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Pakistan took exception to a UN report that termed its law enforcement operation against terrorists in the Khyber Agency ‘armed conflict’, while pointing out that it fails to take due notice of the situations of foreign occupation.Speaking in a Security Council open debate on the protection of civilians in armed conflict, Ambassador Raza Bashir Tarar, Pakistan's Deputy Permanent Representative to the UN, said by no stretch of imagination could Pakistan’s law enforcement operation against terrorists be termed armed conflict.
"We are disappointed that the authors of this report have clearly violated the mandate by mentioning Pakistan in the report," he said. "This anomaly must be resolved."The report, which was issued in the name of Secretary-General Ban Ki-moon, referred to the displacement of civilians from armed conflicts in Africa, the Middle East and Central Asia. In this context, the report also said some 200,000 people have been displaced in Pakistan since January by security operations in the Khyber Agency.
It also made references to denial of access in conflict areas to humanitarian workers in different parts of the world, including Pakistan. “The Secretary General’s report has unwarranted references to Pakistan, which we plainly reject," Ambassador Tarar told the 15-member Council. “Pakistan has suffered immensely from the menace of terrorism, with thousands of lives lost among the security and law enforcement bodies and civilians," he said. "Pakistan’s law enforcement operation against terrorists cannot be termed 'armed conflict’. “The Pakistani envoy said questions had been raised about the Security Council’s role and mandate and its ability to objectively deliver on such themes as “the protection of civilians in armed conflict”. The compelling need to protect civilians in armed conflict had led to a broad consensus that such protection be pursued objectively and without politicisation.
Regrettably, he said there had been a trend of out-of-context and selective reporting on those issues. The last two reports of the Secretary-General on protection of civilians, including the one under consideration, stretched to situations that could not be described as armed conflict and were thus outside the mandate of the report. “The challenge of protecting civilians in armed conflict is exacerbated by inequity in international response," Ambassador Tarar pointed out. The Security Council, he said, had failed to respond to the crisis and the unacceptable situation in Gaza where over a million people remain in a virtual incarceration and suffer from collective punishment. "Such unequal attention to various situations is also evident in the priorities and activities of some international humanitarian organisations and actors as is clear from today’s debate.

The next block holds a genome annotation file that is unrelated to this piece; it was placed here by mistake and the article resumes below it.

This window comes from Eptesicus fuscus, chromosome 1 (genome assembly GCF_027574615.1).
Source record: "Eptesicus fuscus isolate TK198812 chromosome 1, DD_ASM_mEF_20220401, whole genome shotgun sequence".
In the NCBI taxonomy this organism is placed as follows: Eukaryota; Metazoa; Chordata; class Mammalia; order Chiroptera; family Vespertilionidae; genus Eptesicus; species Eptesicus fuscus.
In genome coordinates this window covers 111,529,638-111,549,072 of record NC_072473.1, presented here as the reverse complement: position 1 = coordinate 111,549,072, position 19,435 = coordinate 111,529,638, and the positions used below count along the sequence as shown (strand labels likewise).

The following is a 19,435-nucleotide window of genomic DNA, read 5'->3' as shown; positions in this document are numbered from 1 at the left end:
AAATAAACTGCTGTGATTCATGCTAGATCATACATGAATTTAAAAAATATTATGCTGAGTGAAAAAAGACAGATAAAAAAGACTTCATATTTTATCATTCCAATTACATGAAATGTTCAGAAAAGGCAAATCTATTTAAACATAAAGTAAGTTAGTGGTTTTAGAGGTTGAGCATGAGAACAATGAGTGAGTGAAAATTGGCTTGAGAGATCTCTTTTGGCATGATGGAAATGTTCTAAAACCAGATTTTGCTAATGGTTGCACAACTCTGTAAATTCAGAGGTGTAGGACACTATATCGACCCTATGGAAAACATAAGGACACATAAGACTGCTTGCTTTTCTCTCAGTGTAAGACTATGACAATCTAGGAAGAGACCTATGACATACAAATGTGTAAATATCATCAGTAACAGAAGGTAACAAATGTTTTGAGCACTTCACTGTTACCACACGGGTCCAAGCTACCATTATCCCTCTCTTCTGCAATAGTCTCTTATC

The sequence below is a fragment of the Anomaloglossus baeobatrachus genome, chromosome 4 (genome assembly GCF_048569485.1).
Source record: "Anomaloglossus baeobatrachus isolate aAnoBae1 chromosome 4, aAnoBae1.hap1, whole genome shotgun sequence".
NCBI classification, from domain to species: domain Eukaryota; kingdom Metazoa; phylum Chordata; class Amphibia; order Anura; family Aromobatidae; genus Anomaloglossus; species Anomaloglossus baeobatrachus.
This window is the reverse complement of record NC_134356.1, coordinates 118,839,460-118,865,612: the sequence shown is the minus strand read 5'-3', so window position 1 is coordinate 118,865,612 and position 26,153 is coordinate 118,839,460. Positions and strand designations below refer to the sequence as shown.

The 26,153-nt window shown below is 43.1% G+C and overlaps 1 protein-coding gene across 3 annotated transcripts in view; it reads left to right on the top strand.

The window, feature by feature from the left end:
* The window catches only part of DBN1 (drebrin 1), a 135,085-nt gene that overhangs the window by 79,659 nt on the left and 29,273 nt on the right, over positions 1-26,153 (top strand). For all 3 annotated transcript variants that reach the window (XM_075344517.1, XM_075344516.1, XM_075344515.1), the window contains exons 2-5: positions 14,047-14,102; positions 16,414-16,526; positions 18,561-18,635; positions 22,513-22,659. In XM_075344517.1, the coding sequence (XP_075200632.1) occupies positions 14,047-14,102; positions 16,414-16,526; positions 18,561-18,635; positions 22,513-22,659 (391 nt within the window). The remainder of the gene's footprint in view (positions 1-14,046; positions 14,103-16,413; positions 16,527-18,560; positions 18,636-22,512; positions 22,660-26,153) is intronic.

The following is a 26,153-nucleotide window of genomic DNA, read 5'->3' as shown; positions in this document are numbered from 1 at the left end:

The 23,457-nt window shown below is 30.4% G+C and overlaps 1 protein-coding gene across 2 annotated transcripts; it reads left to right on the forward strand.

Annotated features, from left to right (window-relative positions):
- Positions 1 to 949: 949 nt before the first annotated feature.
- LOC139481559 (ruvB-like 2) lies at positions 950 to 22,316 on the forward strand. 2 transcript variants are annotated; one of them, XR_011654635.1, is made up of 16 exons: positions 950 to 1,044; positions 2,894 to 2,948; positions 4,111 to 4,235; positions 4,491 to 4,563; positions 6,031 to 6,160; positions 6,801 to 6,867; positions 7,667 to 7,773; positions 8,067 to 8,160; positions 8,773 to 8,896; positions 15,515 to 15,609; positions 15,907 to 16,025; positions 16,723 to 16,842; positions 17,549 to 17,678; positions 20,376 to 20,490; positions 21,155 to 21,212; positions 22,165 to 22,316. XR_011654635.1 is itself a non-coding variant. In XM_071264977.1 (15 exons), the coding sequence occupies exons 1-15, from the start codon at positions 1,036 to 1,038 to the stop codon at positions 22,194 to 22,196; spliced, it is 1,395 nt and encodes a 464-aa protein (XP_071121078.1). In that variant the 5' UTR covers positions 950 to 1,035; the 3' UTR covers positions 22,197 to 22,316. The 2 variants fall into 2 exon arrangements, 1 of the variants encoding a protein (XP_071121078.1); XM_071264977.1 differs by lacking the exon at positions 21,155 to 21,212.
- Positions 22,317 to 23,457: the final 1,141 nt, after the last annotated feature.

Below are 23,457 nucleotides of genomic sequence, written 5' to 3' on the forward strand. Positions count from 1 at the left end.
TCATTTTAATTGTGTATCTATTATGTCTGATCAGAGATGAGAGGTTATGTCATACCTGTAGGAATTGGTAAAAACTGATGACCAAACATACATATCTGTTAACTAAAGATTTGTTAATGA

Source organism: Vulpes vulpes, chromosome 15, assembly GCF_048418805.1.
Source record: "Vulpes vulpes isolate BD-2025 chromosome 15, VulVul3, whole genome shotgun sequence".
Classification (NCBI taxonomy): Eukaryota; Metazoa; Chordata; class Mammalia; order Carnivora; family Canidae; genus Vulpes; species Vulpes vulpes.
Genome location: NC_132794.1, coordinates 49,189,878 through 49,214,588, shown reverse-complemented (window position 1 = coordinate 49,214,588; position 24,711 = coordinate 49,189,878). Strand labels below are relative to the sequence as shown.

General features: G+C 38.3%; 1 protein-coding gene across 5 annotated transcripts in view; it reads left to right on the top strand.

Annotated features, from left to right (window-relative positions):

“Noting that Pakistan was a leading troop contributor to peacekeeping missions, the Pakistani envoy emphasised the need to respect host-country primacy in ensuring civilian protection and stressed the need for careful evaluation of all legal aspects of civilian protection in peacekeeping operations, given misplaced expectations under a recent mandate revision that asked peacekeepers to pre-empt a threat to a civilian population. It was important to resist the urge to use UN Secretariat reports to advance notions that had failed to gain any traction in intergovernmental processes.
He also pointed out that the annex of the Secretary-General report on ‘constraints on humanitarian access’ dealt with the issue of access in a partial manner, overlooked the possibility that there could be legitimate reasons for restricting access, and disregarded the fact that, regrettably, not all humanitarian actors performed in accordance with the humanitarian principles of humanity, neutrality, impartiality and independence. In that context, he recalled General Assembly resolution 46/182, which required that humanitarian assistance be provided with full respect for the sovereignty, territorial integrity and national unity of States.